As Jesus said Paul would “carry [his] name before Gentiles and kings and the people of Israel” Acts 9.15, the apostle preached righteousness to Felix, the Roman governor.
The subject of righteousness makes up part of the gospel and should be proclaimed today. See these points from the text of Acts 24.
1. Righteous and unrighteous will be resurrected
As Paul answered the false charges against him, he noted the great truth shared between him and his accusers. Continue reading “Speaking to Felix about righteousness”
“For I tell you that unless your righteousness exceeds that of the scribes and Pharisees, you will never enter the kingdom of heaven” (Matthew 5:20).
Jesus said that a person couldn’t enter the kingdom unless their righteousness exceeded that of the scribes and Pharisees. One might be inclined to ask: What, exactly, was the righteousness of the scribes and Pharisees? And how can we exceed it?
To answer the first question in a word: self-righteousness. Continue reading “No righteousness at all”
The world isn’t much concerned with doing right. It prefers to do what feels good. People look for immediate gratification rather than adhere to a standard and enjoy the fruit of righteousness. Opinions then become an individual’s guide and the arbitrator of what is good and right. This explains a major part of the mess the world is in.
Those who have decided to be right about what God’s message is, and to get right with God, can then be certain of doing right. They then have the possibility of doing right.
Being right and getting right are the framework within which any doing must possess in order for us to do right. That means that two people can perform the same actions, and one will be doing right and the other will be doing wrong. Continue reading “Do right”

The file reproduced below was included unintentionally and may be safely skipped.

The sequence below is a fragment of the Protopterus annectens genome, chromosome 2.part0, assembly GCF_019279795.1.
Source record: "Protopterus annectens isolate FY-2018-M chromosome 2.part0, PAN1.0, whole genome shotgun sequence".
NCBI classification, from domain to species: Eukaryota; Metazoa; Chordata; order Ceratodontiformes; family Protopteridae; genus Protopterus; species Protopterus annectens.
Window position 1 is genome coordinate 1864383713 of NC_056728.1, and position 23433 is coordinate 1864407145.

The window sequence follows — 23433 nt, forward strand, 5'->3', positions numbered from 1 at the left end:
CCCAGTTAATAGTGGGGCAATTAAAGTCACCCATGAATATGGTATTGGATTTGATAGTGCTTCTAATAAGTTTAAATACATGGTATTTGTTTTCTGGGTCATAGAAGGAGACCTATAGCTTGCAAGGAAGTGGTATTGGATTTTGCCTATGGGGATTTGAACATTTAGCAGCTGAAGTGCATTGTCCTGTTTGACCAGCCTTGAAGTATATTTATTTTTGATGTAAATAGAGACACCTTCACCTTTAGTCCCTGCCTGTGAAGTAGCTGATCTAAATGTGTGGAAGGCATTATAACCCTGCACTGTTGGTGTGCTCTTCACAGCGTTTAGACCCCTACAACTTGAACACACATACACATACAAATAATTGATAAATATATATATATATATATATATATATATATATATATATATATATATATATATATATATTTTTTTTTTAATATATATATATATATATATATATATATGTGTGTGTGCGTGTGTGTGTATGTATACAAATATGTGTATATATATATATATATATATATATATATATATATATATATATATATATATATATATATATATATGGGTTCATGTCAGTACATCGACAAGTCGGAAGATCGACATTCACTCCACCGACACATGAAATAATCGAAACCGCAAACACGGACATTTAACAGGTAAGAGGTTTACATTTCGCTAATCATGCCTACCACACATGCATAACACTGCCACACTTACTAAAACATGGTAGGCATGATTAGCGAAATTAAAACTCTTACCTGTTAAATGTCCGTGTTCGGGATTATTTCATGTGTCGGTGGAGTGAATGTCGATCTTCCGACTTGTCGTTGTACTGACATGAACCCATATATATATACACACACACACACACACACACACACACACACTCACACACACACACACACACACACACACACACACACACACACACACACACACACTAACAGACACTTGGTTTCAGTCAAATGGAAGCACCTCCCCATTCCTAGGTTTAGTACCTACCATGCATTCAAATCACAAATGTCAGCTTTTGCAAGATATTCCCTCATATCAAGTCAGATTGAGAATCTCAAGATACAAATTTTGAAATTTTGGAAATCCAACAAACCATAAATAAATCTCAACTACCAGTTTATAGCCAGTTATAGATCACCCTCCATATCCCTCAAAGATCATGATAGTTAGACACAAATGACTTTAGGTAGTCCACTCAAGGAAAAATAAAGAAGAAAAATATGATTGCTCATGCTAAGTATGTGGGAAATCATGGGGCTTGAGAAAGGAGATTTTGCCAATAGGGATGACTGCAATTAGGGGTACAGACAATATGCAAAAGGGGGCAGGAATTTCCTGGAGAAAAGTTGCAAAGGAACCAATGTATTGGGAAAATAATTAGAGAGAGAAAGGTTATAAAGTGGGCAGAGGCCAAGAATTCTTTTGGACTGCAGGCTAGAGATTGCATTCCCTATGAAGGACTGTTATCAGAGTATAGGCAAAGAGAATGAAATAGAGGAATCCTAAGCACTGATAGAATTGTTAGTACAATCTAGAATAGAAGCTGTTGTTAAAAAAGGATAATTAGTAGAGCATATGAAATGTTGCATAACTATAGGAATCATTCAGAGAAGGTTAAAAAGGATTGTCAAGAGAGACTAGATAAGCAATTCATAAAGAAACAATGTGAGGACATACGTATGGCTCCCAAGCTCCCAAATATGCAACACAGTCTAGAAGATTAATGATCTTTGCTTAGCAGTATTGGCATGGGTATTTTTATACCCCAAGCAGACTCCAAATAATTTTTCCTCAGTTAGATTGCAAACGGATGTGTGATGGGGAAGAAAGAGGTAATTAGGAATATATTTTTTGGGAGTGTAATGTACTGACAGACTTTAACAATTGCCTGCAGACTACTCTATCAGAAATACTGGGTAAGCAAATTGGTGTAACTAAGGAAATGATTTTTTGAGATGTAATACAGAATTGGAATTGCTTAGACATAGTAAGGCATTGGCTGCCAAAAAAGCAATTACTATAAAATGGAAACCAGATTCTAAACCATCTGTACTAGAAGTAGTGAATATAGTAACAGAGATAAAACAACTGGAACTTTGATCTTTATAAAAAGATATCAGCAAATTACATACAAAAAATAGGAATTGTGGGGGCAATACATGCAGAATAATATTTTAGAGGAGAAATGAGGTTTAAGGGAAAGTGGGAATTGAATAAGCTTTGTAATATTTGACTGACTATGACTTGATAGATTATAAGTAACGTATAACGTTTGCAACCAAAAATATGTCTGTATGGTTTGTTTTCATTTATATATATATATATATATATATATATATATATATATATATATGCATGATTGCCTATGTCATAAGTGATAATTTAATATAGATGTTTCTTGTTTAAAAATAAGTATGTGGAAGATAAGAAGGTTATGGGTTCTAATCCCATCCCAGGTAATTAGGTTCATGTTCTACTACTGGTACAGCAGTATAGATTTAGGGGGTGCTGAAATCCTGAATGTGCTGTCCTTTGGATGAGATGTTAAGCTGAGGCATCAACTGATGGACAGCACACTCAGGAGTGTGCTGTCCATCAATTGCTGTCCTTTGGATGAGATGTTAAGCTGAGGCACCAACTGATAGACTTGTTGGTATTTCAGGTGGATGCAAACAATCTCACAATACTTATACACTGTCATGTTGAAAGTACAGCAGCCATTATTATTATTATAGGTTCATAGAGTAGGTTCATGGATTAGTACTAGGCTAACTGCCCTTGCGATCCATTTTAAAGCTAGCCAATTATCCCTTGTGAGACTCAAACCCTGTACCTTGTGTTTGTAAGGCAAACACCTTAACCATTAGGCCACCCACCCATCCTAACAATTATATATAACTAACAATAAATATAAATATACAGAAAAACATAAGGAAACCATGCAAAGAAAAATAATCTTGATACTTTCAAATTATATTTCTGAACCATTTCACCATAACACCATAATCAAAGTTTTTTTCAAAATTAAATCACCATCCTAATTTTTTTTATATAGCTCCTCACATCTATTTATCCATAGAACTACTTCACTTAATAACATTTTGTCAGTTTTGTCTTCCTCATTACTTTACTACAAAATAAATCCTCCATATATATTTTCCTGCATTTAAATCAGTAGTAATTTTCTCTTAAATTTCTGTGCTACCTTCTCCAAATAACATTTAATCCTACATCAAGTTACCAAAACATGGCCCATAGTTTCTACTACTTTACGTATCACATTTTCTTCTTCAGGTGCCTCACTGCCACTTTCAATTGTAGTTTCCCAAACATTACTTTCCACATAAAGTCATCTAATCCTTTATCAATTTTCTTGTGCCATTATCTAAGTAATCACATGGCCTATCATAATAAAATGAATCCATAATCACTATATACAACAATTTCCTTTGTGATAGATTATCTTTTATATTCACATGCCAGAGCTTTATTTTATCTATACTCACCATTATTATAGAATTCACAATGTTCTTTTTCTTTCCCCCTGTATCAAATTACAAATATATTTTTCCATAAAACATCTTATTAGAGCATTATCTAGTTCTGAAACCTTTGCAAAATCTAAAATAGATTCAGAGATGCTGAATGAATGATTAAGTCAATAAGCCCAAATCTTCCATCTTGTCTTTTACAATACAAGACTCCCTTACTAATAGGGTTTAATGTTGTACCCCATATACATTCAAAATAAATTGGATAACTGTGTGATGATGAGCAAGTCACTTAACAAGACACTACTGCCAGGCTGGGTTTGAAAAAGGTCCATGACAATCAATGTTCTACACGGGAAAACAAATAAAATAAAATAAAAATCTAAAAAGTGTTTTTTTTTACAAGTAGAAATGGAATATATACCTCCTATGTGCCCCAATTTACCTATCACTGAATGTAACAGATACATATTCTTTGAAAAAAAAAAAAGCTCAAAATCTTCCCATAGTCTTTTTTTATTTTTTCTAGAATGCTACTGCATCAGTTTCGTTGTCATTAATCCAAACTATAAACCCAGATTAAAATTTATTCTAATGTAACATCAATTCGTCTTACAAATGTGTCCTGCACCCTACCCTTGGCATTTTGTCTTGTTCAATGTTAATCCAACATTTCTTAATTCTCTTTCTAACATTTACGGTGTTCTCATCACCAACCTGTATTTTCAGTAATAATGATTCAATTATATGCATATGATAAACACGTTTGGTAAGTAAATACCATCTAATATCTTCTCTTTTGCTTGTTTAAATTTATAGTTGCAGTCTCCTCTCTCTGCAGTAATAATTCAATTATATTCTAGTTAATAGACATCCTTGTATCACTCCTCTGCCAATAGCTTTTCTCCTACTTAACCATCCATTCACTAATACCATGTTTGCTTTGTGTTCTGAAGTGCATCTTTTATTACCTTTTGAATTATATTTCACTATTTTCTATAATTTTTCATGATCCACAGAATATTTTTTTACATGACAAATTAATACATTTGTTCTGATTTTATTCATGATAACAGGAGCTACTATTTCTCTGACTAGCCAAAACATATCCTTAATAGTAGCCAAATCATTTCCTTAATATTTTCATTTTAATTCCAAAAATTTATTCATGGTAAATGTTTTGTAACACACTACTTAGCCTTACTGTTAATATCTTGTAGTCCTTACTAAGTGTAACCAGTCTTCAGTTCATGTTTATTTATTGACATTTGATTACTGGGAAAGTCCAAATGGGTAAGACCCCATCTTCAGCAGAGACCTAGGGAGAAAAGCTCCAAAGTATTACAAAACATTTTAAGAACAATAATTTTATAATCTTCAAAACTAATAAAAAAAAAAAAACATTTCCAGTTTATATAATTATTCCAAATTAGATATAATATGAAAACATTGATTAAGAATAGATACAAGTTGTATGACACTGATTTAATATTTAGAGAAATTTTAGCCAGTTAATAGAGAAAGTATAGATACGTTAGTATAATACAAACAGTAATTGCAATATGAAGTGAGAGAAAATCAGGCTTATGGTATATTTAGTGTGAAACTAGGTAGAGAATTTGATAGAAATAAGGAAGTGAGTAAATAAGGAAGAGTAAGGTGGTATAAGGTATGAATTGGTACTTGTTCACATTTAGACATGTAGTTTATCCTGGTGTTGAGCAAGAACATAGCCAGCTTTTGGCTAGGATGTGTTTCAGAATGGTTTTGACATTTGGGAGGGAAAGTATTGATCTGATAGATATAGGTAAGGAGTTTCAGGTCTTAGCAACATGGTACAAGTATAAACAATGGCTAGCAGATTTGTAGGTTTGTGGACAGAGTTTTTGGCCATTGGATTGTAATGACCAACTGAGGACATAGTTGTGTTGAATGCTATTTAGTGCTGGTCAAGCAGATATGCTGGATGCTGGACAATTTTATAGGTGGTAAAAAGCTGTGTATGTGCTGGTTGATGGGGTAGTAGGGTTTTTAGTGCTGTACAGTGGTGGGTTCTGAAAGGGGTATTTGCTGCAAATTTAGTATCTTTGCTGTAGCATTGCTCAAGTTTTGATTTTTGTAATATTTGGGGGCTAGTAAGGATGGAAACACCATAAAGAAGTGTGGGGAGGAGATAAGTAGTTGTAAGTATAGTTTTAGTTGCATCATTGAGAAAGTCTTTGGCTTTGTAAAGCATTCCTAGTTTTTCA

Have you ever had your worldview rocked? Have you ever been confronted with truth so clear and obvious that you either had to lie to yourself or change your thinking? Those who heard Jesus were presented with that very choice, lie or change.
In the monumental discourse which covers Matthew chapters 5-7, Jesus challenges the worldview of each person.
Blessed are the poor in spirit, for theirs is the kingdom of heaven. Blessed are those who mourn, for they shall be comforted. Blessed are the meek, for they shall inherit the earth (Matthew 5:3-5).
From beginning to end, Jesus challenges their worldview and corrects their misinterpretations of God’s law. He places side by side godliness and worldliness, with both implicit and explicit calls to choose.
Continue reading “Seeking first his reign and righteousness”
Jesus pronounced a blessing upon the obedient: “Blessed rather are those who hear the word of God and obey it!” Luke 11.28. On the other side, he warned, “The one who rejects me and does not accept my words has a judge; the word I have spoken will judge him at the last day” John 12.48. Disobedience to the gospel brings condemnation, 2 Thessalonians 1.8. Christians are described as “those who obey the words of this book” Revelation 22.9.
So after we find the right information, after we have resolved to be right in terms of what the truth is, we can proceed to the next step: getting right with God. We get right with God only because he makes us right with himself. It’s a divine task, not a human one. At the same time, there is a path we must follow, which God himself has established, in order for that change of status to occur. (This is a short series that starts here.) Continue reading “Get right with God”
It is altogether fitting that the last word on righteousness comes from the last chapter of the last book of the Bible. The old apostle John, last of his tribe, writes what are probably his last words to a cowed and persecuted church.